Intel has claimed a breakthrough in quantum computing, inventing a spin qubit fabrication flow on its 300mm process technology using isotopically pure wafers - essentially, quantum processors.
The development is intended to tackle problems that today's conventional computers can't handle, using quantum computing to speed advancements in areas like chemistry or drug development, financial modeling, and even climate forecasting.
One way of doing this is through superconducting qubits, and thus the company is making fast progress in developing this type of test chip, which others in the industry and academia are also pursuing.
That's how the firm arrived to the invention of this alternative structure, called "spin qubits", which draws on the company's expertise manufacturing silicon transistors. Spin qubits operate in silicon and could help overcome some of the scientific hurdles to take quantum computing from research to reality.
They resemble the semiconductor electronics and transistors as we know them today, delivering quantum power by leveraging the spin of a single electron on a silicon device and controlling the movement with tiny, microwave pulses.
The breakthrough is a result of Intel's collaborative research program which it initiated in 2015 with the goal of developing a commercially viable quantum computing system.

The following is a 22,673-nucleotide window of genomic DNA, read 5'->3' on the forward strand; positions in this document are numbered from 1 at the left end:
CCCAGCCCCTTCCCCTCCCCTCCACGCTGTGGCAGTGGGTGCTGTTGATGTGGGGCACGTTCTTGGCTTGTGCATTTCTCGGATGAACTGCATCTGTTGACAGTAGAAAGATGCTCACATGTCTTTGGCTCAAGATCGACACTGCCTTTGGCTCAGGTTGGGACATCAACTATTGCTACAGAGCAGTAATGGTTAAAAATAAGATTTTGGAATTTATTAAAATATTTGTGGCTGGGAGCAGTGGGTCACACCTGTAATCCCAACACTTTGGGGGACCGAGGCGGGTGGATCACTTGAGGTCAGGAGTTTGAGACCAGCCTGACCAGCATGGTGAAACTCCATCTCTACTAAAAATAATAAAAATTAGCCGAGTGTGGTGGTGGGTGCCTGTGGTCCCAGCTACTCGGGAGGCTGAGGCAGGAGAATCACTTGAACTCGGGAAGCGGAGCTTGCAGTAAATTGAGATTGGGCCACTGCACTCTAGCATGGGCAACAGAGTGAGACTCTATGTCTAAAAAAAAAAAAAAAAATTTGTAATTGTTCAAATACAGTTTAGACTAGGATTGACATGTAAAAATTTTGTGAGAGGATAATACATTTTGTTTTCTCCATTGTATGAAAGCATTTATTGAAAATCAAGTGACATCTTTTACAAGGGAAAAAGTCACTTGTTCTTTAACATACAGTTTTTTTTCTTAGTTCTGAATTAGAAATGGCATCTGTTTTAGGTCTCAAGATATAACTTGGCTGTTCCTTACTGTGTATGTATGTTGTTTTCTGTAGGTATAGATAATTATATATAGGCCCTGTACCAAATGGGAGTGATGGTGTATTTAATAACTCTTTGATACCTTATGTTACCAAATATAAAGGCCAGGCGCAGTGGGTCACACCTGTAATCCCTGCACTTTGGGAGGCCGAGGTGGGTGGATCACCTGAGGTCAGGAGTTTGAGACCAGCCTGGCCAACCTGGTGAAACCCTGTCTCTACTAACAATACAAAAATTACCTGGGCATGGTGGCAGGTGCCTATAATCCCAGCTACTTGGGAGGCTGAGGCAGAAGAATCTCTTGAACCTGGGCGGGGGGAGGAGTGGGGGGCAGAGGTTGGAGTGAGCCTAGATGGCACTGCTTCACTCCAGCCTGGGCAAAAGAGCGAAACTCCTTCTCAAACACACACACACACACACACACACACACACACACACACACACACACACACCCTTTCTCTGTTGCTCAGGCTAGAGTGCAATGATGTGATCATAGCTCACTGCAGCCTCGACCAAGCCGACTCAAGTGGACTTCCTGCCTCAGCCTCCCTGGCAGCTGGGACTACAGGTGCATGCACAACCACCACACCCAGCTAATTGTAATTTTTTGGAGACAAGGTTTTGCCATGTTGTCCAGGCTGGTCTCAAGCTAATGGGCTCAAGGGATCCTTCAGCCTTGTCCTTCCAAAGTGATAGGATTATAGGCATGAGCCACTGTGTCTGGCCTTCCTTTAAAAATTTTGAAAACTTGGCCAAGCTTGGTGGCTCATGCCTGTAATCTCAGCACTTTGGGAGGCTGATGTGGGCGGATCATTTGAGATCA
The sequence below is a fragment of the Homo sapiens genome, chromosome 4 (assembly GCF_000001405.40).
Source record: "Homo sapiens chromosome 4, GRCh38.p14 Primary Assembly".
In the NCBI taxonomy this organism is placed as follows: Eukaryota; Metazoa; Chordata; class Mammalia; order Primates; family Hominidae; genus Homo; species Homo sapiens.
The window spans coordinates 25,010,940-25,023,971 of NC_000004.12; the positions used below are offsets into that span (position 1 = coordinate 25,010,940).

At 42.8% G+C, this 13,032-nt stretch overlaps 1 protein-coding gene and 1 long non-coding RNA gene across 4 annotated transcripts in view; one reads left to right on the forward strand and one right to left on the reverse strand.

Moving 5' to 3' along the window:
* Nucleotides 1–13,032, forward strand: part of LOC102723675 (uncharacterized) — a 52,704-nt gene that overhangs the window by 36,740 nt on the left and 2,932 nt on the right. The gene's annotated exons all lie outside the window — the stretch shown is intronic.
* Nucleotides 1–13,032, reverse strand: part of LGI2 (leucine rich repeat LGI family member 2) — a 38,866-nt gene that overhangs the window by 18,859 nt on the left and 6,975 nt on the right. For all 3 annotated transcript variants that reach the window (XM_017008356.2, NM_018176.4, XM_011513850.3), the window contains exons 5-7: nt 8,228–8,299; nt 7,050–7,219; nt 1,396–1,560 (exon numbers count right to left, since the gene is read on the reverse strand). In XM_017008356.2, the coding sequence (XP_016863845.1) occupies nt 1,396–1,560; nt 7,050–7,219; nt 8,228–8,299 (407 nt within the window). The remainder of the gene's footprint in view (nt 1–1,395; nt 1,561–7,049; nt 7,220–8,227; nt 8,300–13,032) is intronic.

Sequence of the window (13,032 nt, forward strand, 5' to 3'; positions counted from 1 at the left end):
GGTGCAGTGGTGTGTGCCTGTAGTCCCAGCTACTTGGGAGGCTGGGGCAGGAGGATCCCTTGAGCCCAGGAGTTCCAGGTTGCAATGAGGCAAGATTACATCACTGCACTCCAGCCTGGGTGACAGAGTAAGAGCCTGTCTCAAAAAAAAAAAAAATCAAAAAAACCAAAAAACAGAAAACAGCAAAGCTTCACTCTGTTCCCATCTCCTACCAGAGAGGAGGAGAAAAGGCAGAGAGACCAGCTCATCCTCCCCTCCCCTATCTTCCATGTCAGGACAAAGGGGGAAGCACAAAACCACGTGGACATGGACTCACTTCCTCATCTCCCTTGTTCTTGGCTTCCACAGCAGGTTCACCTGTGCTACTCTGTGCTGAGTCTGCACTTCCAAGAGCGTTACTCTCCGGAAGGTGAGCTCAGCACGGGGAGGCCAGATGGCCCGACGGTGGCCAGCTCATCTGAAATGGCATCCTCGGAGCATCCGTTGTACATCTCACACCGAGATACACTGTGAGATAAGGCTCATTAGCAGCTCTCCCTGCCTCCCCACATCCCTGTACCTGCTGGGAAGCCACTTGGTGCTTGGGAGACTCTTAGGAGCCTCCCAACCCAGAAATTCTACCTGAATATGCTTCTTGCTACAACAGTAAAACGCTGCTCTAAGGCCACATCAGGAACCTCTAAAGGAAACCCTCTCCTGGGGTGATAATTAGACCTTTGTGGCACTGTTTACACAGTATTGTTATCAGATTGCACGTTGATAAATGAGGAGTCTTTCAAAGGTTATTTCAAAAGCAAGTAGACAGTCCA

Sourced specifically for the production of spin-qubit test chips and fabricated in the same facility as Intel's advanced transistor technologies, Intel's newly developed isotopically pure wafers are expected to be produced on a weekly basis from now on, each with thousands of small qubit arrays. But the chip giant states that while there's been significant progress, quantum computing research is still nascent.
"The industry is at mile one in a marathon, and to realise this new computing paradigm, many problems must be solved and many architectural decisions must be made," the company said in a blog post.
"For example, it's not yet clear what form quantum processors (or ‘qubits') will take. That's why [we are] placing two major research bets and investing in them equally."
Nevertheless, the breakthrough comes as Quantum Computing research centre QuTech plans to present on its success creating a two-qubit spin-based quantum computer at the American Association for the Advancement of Science (AAAS) Annual Meeting.
With the ability to be programmed to perform two simple quantum algorithms, Intel said this development paves the way to larger spin-based processors capable of more complex applications, like these new spin qubit fabrication developments happening at Intel.
Going forward, Intel and QuTech said they will continue research on both superconducting and spin qubits across the entire quantum system, from qubit devices to the hardware and software architecture required to control these devices as well as quantum applications.
"All of these elements are essential to advancing quantum computing from research to reality," Intel said.
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